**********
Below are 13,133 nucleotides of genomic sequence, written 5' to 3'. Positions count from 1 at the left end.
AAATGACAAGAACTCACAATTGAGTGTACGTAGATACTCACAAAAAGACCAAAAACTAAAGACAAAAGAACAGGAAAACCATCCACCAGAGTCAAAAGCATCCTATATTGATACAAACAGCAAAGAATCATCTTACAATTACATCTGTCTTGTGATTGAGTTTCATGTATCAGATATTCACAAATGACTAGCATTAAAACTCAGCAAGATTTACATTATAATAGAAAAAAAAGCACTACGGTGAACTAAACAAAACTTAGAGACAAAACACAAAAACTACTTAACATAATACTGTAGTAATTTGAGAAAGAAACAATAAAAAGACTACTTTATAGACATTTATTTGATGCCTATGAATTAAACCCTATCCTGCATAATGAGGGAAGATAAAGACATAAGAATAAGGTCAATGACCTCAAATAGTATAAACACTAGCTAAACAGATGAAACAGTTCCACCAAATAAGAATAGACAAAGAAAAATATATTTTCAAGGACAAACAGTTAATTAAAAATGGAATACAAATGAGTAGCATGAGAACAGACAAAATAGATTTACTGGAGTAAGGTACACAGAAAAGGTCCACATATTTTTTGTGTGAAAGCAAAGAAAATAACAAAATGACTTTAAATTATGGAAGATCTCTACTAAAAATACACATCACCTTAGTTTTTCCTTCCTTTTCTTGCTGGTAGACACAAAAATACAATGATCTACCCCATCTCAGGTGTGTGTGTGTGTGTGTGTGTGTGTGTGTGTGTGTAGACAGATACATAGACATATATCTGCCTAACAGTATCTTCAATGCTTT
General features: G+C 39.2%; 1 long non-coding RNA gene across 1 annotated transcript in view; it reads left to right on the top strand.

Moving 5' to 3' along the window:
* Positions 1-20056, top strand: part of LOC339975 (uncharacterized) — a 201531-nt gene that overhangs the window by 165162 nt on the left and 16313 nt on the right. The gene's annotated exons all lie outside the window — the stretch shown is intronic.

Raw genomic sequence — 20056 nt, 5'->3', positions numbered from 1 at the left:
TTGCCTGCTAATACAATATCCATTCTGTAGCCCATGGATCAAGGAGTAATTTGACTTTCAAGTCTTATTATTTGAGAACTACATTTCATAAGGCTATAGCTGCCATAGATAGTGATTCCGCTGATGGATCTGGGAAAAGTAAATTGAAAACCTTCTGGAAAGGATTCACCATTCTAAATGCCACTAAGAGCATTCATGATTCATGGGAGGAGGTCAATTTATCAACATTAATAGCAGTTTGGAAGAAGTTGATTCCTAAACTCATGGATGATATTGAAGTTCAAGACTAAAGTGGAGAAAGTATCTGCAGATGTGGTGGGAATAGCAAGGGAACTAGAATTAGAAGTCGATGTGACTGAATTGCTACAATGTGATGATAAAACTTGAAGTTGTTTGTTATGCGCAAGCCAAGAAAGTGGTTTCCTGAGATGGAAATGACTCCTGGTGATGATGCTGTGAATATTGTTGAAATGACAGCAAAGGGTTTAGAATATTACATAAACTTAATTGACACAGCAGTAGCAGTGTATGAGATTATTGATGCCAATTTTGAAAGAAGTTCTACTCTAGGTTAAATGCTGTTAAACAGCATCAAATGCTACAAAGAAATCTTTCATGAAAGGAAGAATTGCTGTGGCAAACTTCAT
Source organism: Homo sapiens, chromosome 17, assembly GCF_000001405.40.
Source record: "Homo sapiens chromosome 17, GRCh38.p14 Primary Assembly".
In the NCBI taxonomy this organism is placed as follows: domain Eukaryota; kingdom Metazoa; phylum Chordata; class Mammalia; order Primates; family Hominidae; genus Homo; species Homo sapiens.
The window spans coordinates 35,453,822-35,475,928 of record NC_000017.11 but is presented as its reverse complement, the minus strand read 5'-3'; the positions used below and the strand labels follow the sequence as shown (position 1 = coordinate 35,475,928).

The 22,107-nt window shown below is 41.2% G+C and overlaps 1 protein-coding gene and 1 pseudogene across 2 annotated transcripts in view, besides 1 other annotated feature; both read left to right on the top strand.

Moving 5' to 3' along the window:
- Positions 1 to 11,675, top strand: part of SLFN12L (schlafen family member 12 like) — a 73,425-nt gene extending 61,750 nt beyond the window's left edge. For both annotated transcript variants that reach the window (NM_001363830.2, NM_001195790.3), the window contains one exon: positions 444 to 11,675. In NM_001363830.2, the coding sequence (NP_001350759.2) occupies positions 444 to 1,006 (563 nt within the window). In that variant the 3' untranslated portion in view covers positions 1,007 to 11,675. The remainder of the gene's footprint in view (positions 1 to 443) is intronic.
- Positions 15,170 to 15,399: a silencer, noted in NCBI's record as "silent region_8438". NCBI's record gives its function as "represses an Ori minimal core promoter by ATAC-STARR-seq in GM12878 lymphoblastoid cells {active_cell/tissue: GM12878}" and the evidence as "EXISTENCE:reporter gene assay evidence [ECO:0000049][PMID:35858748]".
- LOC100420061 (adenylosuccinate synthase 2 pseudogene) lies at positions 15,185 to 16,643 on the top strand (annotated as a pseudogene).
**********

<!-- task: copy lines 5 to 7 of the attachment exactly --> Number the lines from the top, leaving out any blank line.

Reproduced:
* Positions 1-20056, top strand: part of LOC339975 (uncharacterized) — a 201531-nt gene that overhangs the window by 165162 nt on the left and 16313 nt on the right. The gene's annotated exons all lie outside the window — the stretch shown is intronic.

Raw genomic sequence — 20056 nt, 5'->3', positions numbered from 1 at the left:
TTGCCTGCTAATACAATATCCATTCTGTAGCCCATGGATCAAGGAGTAATTTGACTTTCAAGTCTTATTATTTGAGAACTACATTTCATAAGGCTATAGCTGCCATAGATAGTGATTCCGCTGATGGATCTGGGAAAAGTAAATTGAAAACCTTCTGGAAAGGATTCACCATTCTAAATGCCACTAAGAGCATTCATGATTCATGGGAGGAGGTCAATTTATCAACATTAATAGCAGTTTGGAAGAAGTTGATTCCTAAACTCATGGATGATATTGAAGTTCAAGACTAAAGTGGAGAAAGTATCTGCAGATGTGGTGGGAATAGCAAGGGAACTAGAATTAGAAGTCGATGTGACTGAATTGCTACAATGTGATGATAAAACTTGAAGTTGTTTGTTATGCGCAAGCCAAGAAAGTGGTTTCCTGAGATGGAAATGACTCCTGGTGATGATGCTGTGAATATTGTTGAAATGACAGCAAAGGGTTTAGAATATTACATAAACTTAATTGACACAGCAGTAGCAGTGTATGAGATTATTGATGCCAATTTTGAAAGAAGTTCTACTCTAGGTTAAATGCTGTTAAACAGCATCAAATGCTACAAAGAAATCTTTCATGAAAGGAAGAATTGCTGTGGCAAACTTCAT